UMaine wireless leak detection system scheduled to launch to International Space Station

This December, a wireless leak detection system created by University of Maine researchers is scheduled to head to the International Space Station (ISS).

The prototype, which was tested by NASA and in the inflatable lunar habitat and Wireless Sensing Laboratory (WiSe-Net Lab) on campus, could lead to increased safety on ISS and in other space activities.

This is the first hardware from UMaine in recent history that is expected to function in space for a long period of time, according to the researchers.

On Friday, Dec. 9, the payload is expected to be launched by the Japanese Space Agency (JAXA) in Tanegashima, Japan onboard an HTV6 rocket that resupplies ISS. The launch is scheduled for 10:26 p.m. Japan Standard Time (JST), according to the JAXA website. JST is 14 hours ahead of Eastern Standard Time.

To celebrate the event, members of the UMaine community are welcome to attend a free launch party at 5:30 p.m. Dec. 9 at the Emera Astronomy Center on campus. The event will likely include presentations by the UMaine researchers involved in the project as well as footage of the launch provided by NASA TV.

UMaine researchers worked with NASA to prepare three of the wireless leak detector boxes for flight. Electrical engineering graduate students Casey Clark and Lonnie Labonte tested the payload and performed safety tests of the prototype at NASA Johnson Space Center in Houston, Texas.

ISS astronauts will install the three identical boxes that will collect data for two intervals of about 30 hours. While the hardware is in space, the UMaine team will be on standby until data collection is completed. NASA will send the information directly to UMaine from the ISS beginning in late January or early February. Joel Castro, an electrical engineering Ph.D. student from Old Town, Maine, will process and analyze the data.

The project was one of five in the nation to receive funding from NASA–EPSCoR for research and technology development onboard ISS. Ali Abedi, a UMaine professor of electrical and computer engineering, was awarded the three-year, $100,000 NASA grant through the Maine Space Grant Consortium in 2014. Collaborators on the project include Vincent Caccese, a UMaine mechanical engineering professor, and George Nelson, director of the ISS Technology Demonstration Office at the NASA Johnson Space Center.

Leaks causing air and heat loss are a major safety concern for astronauts, according to Abedi. It is important to save the air when it comes to space missions — find the leak and fix it before it’s too late.

The project involves the development of a flight-ready wireless sensor system that can quickly detect and localize leaks based on ultrasonic sensor array signals. The device has six sensors that detect the frequency generated by the air as it escapes into space and triangulate the location of the leak using a series of algorithms. The device then saves the data on SD cards that are sent back to Earth.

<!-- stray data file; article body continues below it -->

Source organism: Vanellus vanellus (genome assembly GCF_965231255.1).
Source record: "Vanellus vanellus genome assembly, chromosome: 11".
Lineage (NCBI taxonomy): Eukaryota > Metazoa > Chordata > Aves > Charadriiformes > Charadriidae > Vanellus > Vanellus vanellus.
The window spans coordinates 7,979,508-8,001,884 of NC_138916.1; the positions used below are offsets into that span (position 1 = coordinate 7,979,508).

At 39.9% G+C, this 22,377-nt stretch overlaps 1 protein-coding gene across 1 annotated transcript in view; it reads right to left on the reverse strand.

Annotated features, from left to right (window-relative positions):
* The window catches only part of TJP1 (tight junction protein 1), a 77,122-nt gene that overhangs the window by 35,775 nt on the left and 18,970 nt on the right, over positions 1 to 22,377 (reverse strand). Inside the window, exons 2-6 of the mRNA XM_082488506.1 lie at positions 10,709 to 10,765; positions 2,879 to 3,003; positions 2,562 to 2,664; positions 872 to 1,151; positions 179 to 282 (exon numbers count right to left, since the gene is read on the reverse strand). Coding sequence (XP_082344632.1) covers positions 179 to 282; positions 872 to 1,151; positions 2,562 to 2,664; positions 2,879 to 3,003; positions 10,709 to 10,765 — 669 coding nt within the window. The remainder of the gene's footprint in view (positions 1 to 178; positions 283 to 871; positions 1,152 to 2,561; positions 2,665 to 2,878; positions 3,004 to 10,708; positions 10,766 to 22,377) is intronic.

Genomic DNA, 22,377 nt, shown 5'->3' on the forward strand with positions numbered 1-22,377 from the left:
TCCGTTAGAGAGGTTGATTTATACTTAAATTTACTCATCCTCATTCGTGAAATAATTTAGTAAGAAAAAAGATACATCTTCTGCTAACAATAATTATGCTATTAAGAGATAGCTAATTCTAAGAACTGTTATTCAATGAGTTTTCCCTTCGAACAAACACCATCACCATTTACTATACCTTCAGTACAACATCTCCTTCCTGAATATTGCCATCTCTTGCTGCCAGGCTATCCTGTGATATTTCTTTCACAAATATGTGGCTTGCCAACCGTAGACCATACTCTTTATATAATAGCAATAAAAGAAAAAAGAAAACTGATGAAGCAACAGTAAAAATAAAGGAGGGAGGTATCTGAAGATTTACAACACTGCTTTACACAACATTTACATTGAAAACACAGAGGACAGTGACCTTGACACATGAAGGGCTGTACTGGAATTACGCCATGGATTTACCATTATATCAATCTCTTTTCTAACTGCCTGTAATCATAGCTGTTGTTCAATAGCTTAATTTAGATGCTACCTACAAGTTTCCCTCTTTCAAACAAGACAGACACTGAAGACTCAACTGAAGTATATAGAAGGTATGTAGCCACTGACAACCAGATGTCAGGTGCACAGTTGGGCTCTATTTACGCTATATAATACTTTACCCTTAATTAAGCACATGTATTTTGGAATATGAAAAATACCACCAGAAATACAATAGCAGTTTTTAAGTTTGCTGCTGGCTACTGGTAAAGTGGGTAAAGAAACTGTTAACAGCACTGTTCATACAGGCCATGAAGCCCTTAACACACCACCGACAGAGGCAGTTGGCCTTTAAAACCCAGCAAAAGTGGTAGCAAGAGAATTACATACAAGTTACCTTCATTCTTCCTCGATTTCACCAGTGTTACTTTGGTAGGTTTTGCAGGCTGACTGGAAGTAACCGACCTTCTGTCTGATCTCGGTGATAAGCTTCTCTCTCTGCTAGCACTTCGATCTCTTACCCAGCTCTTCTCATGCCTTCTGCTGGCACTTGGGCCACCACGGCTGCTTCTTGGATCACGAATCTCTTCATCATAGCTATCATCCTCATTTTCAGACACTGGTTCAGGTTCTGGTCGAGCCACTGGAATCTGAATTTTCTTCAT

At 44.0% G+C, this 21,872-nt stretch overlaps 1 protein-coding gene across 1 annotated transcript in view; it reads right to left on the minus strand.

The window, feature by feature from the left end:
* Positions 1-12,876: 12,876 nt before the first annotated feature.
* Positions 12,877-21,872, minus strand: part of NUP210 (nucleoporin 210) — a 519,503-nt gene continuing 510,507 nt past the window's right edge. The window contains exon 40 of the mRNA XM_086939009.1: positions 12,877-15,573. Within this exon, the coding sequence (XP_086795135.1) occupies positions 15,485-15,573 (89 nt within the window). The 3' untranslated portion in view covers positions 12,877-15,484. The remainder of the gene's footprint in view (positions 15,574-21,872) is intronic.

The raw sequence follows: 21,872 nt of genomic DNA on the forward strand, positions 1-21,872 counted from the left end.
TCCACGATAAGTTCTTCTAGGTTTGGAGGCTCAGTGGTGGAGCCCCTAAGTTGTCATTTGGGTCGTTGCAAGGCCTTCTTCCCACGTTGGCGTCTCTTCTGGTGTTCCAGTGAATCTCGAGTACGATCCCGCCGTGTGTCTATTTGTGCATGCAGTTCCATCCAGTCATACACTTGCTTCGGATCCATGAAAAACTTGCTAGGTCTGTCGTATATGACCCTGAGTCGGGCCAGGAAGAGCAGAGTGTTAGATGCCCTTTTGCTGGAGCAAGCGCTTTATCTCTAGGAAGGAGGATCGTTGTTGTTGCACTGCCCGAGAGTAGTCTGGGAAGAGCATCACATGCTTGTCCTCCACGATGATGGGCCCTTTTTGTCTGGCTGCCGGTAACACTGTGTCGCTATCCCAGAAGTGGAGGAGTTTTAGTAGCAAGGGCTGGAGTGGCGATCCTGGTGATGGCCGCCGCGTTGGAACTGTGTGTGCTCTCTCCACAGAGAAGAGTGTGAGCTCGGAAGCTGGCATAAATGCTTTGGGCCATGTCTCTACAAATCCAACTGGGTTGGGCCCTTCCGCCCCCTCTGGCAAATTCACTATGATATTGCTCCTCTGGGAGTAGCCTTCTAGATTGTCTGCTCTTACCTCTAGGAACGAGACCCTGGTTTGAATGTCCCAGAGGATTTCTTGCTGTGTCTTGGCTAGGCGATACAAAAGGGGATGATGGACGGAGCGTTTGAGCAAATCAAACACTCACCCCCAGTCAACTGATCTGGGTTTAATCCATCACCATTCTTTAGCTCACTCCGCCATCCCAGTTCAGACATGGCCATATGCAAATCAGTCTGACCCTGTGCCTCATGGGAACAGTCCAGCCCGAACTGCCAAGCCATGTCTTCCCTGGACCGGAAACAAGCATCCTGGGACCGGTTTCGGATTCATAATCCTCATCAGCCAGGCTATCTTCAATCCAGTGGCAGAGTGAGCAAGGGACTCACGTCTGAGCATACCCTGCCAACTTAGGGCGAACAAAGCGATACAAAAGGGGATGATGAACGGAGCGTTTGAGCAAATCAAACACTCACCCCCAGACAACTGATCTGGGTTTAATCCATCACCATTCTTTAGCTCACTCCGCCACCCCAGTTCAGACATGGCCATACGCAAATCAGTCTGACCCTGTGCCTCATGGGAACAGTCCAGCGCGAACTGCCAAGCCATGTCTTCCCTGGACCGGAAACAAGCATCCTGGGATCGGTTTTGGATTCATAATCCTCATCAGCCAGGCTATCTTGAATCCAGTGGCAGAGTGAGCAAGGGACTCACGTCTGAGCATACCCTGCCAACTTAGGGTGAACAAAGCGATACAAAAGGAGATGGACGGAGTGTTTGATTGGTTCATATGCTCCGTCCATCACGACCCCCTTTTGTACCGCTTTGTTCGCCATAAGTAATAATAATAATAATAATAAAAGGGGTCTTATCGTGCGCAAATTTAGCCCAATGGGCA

The device is fast, accurate and capable of detecting multiple leaks and localizing them with a lightweight and low-cost system, according to Abedi, who directs the WiSe-Net Lab.

Similar systems on the market require astronauts to walk around with a device, scanning walls to detect holes. The UMaine prototype offers a “set-it-and-forget-it” solution, says Clark of Old Town, Maine, who graduated in May 2016 and now works as a ground segment engineer at SpaceX in Hawthorne, California.

“This is the first step in a very progressive movement to monitor structural parameters of spacecraft and the ISS,” says Labonte of Rumford, Maine, who graduates in December and will begin working for NASA’s Goddard Space Flight Center in Maryland in January.

The prototype, developed by Clark and Labonte, includes components that were both created with a 3-D printer and bought off the shelf. Their work followed that of Castro and postdoctoral fellow Hossein Roufarshbaf, who developed a leak localization algorithm in a previous NASA-EPSCoR project.

Kenneth Bundy, of Minot, Maine, has been working with Abedi on a parallel grant to classify leaks by studying pattern recognition. Bundy, who has a bachelor’s degree in computer science and is pursuing a master’s in mathematics, analyzed leak scenarios with a variety of materials and pressure. His work aims to help the system determine the size of a leak, as well as what layer of material inside the ISS the leak is coming from, according to Abedi.

Once the hardware returns to Earth on a re-entry vehicle — most likely sometime next year — the team will observe how well the devices survived the launch, deployment and return, with the intention of proposing a new design for the next generation, the researchers say.

Contact: Elyse Kahl, 207.581.3747